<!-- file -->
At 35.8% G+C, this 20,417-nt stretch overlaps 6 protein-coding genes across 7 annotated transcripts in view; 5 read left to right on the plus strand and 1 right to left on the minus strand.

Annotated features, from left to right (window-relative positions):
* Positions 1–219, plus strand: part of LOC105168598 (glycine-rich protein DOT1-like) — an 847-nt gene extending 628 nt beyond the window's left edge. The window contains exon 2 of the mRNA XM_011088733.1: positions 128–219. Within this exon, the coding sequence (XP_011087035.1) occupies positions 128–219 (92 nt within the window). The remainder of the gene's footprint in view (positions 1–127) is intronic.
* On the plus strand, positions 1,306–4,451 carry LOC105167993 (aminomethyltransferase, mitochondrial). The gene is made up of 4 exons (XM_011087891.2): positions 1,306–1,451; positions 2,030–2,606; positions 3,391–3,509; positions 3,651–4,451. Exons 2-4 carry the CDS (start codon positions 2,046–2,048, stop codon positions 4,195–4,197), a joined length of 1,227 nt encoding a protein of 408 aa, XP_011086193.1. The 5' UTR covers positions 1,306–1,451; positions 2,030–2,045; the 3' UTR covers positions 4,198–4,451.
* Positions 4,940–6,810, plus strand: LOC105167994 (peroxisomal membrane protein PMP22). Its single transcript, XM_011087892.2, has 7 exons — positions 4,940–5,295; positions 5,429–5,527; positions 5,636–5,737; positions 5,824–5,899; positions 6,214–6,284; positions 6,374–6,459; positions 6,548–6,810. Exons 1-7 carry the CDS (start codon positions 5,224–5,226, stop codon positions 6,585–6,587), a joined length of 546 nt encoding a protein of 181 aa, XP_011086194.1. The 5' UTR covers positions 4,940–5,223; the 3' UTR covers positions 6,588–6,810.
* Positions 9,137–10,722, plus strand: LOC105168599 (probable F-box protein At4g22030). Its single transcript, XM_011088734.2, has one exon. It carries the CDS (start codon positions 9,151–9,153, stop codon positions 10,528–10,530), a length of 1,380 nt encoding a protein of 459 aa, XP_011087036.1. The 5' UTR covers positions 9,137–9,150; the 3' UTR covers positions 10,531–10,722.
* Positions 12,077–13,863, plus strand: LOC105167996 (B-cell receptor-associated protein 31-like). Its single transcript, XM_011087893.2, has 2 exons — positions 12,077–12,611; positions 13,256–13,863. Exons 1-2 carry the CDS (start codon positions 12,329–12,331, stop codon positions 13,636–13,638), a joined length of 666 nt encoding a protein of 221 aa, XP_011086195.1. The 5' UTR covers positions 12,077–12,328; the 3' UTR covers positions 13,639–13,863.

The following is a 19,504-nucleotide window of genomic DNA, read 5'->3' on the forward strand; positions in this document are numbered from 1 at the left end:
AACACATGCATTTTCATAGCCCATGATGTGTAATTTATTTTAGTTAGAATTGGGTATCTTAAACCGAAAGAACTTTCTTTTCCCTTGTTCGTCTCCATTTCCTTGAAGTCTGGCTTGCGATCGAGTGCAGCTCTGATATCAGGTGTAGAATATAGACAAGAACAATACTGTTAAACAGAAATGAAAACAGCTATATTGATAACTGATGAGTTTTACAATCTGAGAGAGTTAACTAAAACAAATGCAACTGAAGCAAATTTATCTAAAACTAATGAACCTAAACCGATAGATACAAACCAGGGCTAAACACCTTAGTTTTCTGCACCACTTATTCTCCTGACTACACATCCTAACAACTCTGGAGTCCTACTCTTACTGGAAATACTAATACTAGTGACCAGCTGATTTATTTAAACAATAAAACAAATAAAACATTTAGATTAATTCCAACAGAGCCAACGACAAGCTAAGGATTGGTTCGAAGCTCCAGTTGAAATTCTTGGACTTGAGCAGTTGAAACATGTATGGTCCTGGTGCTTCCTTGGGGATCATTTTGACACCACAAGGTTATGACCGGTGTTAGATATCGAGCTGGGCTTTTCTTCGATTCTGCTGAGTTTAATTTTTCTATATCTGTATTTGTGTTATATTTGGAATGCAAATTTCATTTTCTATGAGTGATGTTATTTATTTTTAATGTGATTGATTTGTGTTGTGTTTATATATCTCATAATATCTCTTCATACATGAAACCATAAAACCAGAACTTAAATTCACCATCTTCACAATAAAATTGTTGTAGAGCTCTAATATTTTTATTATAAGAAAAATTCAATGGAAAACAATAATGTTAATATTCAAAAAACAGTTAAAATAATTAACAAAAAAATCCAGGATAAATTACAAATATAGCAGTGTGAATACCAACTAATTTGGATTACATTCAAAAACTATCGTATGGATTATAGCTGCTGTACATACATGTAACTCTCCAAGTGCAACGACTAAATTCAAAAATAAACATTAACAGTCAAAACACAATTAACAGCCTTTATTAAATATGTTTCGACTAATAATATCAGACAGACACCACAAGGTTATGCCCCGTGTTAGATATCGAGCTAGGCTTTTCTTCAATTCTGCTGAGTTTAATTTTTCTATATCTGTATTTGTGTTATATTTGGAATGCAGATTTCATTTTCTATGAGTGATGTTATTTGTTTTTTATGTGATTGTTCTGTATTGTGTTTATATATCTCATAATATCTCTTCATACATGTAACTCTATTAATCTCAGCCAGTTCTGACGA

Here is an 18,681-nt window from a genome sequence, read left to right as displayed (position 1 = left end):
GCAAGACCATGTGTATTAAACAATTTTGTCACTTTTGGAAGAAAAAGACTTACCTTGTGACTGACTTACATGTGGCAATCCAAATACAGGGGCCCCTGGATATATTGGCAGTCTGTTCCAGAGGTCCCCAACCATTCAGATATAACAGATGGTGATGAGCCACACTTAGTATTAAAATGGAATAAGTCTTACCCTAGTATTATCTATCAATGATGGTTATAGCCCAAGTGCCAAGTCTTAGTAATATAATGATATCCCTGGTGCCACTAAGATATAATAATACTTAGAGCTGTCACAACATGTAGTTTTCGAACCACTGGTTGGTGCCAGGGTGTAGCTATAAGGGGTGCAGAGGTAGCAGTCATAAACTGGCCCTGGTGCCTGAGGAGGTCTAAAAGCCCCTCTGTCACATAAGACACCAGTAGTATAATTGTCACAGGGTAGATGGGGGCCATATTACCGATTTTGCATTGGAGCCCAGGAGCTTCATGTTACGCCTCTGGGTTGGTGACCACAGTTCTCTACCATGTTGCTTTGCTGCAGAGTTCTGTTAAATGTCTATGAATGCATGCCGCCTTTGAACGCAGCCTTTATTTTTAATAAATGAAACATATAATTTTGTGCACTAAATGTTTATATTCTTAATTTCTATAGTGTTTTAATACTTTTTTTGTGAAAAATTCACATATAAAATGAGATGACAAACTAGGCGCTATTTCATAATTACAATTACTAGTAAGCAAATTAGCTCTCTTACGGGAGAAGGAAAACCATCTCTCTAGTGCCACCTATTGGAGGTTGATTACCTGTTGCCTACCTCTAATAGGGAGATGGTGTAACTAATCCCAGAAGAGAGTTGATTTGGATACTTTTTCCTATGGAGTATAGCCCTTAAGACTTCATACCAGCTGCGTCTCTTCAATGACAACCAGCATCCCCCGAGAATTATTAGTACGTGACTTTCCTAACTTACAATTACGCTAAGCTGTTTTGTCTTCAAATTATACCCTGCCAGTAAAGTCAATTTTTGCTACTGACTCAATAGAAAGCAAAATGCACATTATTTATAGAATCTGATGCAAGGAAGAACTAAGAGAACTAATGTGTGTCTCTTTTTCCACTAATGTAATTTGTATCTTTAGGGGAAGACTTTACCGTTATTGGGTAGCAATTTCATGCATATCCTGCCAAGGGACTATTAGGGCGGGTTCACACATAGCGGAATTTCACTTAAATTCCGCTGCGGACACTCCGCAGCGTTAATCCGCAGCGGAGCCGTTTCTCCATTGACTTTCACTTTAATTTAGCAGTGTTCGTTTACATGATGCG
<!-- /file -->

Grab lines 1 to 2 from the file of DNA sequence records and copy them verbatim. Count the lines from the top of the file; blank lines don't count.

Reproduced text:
At 35.8% G+C, this 20,417-nt stretch overlaps 6 protein-coding genes across 7 annotated transcripts in view; 5 read left to right on the plus strand and 1 right to left on the minus strand.

Annotated features, from left to right (window-relative positions):